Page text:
9. Apr 15, 2004 #8


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    So you'll have the kids do an experiment resembling these:?


    Sounds like a worthwhile exercise. The change in weight should tell them something.

  10. Apr 15, 2004 #9
    Yes. They already have some experience with density by doing an experiment similar to the water displacement activity described in the first link. And they will be performing the activity described in the second link. I'm trying to develop my understanding of these concepts to be able to communicate the connection between gravity and bouyancy in a way that my students will understand.
  11. Apr 15, 2004 #10
    Yes, I know all of that, but how are you going to explain it to the kids? "That's just how it works" is not going to cut it. Why does "the amount of displaced fluid (the TOTAL volume of the object) produces at NET upward force"? I always believed that when explaining something you need to build it from the ground up, otherwise the students' understanding of the issue is shaky. Just look at the homework forum here! A good and thorough explanation is required, so if someone asks the student how it works, he can reply with an intelligent answer rather than "That's what I've been told, God knows why it works like that."
  12. Apr 15, 2004 #11
    MRose, you can begin by explaining how gravity affects the water. Maybe use some real-life analogy the students can relate to more easily. For example, imagine a high tower of kids standing on one another. The kid at the top will not feel any force, because there's nothing above him. The 2nd kid will feel the weight of one kid, and 3rd kid will feel the weight of two kids, etc. The kid at the very bottom will feel the biggest force, since all of the other kids are above him.

    So now that they understand how gravity affects the molecules in water, they should be able to understand the forces that every water molecule is feeling inside the container. You also need to make a point, that all water molecules at the same level will feel the same force. Now you can introduce the concept of pressure, which is pretty easy to explain. Finally, throw in a plastic cube into the container, and explain to them what forces each side of the cube experiences (most important are the top and bottom sides; you can ignore the others, or just say that the forces there cancel thanks to symmetry).

    I don't know, seems pretty simple for me. With good examples they should be able to understand it in a couple of lessons. :smile:
  13. Apr 15, 2004 #12

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    I will side with Chen on this one. The bouyant force equalling the weight of displaced fluid is a result, not a fundamental reason. After all, how can "displaced fluid" mysteriously exert an influence on a submerged body?

    The fundamental reason for bouyant force is the difference in pressure.

    I don't know why you say the difference in pressure is not significant in this case: That's the only thing creating the bouyant force! The fluid pushes all sides of the object--that net force is the bouyant force. (If the top is exposed to air, that just means that the object is really submerged in two fluids, but the same ideas hold.)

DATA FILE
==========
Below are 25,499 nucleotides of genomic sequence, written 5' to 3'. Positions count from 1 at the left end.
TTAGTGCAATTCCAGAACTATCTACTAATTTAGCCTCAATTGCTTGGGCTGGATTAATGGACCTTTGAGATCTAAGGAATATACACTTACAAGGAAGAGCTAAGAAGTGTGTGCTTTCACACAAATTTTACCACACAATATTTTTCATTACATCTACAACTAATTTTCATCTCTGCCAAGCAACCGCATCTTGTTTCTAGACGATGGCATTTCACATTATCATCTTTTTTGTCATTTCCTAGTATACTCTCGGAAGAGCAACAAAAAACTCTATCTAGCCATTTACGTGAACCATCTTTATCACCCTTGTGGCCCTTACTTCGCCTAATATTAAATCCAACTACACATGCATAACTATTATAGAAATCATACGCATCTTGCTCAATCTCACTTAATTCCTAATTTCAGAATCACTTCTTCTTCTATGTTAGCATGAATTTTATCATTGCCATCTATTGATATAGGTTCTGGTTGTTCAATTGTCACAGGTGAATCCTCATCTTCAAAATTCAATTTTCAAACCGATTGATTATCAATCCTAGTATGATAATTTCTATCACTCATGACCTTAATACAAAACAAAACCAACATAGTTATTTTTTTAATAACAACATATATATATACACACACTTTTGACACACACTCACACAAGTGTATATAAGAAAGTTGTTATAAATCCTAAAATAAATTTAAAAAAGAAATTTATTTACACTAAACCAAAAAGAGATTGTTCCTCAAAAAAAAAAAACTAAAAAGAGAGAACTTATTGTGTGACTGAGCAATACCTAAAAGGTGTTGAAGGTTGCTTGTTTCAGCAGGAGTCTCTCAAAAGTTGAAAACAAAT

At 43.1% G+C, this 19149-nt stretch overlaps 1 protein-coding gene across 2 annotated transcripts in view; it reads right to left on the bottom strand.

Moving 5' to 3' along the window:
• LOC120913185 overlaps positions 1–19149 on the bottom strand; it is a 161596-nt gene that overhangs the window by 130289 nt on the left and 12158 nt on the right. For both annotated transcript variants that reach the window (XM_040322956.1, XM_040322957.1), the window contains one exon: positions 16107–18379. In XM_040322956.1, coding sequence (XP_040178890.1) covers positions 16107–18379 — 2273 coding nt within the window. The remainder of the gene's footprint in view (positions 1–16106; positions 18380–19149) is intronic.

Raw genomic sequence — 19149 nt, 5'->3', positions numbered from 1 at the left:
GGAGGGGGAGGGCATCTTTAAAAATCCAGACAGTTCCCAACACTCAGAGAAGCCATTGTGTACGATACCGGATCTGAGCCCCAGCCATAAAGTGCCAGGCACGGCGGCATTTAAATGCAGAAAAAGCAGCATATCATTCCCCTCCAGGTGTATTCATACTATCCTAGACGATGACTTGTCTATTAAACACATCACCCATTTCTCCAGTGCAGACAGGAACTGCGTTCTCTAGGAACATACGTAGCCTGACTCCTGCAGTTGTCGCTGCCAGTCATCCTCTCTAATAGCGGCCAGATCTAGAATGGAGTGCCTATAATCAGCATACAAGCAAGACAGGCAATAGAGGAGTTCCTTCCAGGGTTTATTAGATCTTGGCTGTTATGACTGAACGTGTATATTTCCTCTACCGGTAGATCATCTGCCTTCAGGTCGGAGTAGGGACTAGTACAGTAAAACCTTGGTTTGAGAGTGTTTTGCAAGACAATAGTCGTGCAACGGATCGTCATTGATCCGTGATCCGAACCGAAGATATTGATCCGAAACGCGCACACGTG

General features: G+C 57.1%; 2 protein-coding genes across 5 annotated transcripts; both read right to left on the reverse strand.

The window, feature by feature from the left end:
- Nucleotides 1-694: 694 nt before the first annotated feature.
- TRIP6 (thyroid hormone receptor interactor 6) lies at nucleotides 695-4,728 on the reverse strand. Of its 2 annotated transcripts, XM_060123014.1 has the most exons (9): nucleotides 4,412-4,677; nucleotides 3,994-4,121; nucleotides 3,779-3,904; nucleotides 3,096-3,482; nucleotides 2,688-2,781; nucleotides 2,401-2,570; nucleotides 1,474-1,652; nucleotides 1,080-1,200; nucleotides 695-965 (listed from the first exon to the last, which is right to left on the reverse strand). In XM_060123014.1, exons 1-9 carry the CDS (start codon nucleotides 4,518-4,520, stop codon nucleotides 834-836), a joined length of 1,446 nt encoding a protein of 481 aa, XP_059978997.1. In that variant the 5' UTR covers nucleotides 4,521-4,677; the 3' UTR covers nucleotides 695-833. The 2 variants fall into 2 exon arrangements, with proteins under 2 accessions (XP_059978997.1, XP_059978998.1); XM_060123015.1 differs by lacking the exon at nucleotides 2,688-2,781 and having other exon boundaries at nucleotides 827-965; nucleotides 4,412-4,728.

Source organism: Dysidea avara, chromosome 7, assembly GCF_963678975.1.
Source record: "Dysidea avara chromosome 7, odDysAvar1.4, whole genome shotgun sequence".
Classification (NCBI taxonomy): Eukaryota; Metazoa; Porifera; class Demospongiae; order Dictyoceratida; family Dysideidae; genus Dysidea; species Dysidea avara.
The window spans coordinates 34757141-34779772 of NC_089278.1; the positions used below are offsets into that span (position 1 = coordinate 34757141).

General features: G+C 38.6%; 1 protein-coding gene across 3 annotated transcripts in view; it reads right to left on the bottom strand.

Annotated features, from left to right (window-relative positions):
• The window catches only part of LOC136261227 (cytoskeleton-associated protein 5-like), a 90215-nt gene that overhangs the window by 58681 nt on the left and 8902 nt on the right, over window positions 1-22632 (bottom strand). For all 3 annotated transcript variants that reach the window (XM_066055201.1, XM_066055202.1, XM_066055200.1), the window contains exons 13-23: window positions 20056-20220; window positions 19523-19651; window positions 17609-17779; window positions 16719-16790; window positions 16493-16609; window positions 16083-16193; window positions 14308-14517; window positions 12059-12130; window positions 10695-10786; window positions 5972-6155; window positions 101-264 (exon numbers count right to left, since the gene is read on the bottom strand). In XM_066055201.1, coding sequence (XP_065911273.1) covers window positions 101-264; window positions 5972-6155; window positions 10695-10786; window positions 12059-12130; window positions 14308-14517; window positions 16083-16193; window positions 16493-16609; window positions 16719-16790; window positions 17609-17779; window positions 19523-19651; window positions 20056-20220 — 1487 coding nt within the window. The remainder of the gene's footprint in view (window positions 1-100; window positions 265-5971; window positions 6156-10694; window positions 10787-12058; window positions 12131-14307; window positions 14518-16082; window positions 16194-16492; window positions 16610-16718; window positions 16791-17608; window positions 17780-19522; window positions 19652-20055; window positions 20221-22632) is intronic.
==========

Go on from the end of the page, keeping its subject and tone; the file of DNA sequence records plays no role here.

Note: As I write this I see that Chen has expanded his answer.
  14. Apr 15, 2004 #13


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    In my original response to this, I wrote:

    "And since the elementary calculation of buoyancy itself involves only the volume of displaced fluid (and nothing on pressure differentials), I don't see how this will aid in their understanding."

    Note that I said ELEMENTARY calculation of buoyancy. Even at the Halliday-Resnick level of intro physics, there are no calculation of buoyancy that involves pressure differentials. I didn't say fluid pressure plays zero part in the outcome of buoyancy. However, look at all the typical problem given in questions such as this. I do not recall ever seeing that you need to consider pressure difference as a necessary step in such calculations. Thus, if you only need to consider the fluid density, and the displaced volume as the ONLY criteria in describing the buoyant force, introducing "pressure differentials" at this particular stage is an uncessary complication. I do not see why it has to be introduced here. Where does it come in when I calculate the buoyant force?

    When you "displace" the fluid, as in submerging it in a column of water, that volume is displaced "vertically". You can easily explain that this is the same as "lifting" that volume upwards. It is this weight you are displacing that provides the necessary counter force. There isn't any need to invoke "pressure differentials" here.

    Look, as a physicist, I like nothing more than having as deep of an explanation as we can get. But unless I miss completely the whole issue here, this thing is meant for what.. grade 8 kids? I can bet you that when they calculate buoyant force at this stage, you will NOT see any "pressure differentials" involved in either the calculation, or explanation. It is because of that that I question the need to introduce pressure differentials as the explanation for the existence of buoyant force. If we want to complicate things, why just stop there? Why not invoke the whole of thermodynamics (pressure is a thermo state variable, after all) along with it if we want a "complete" explanation.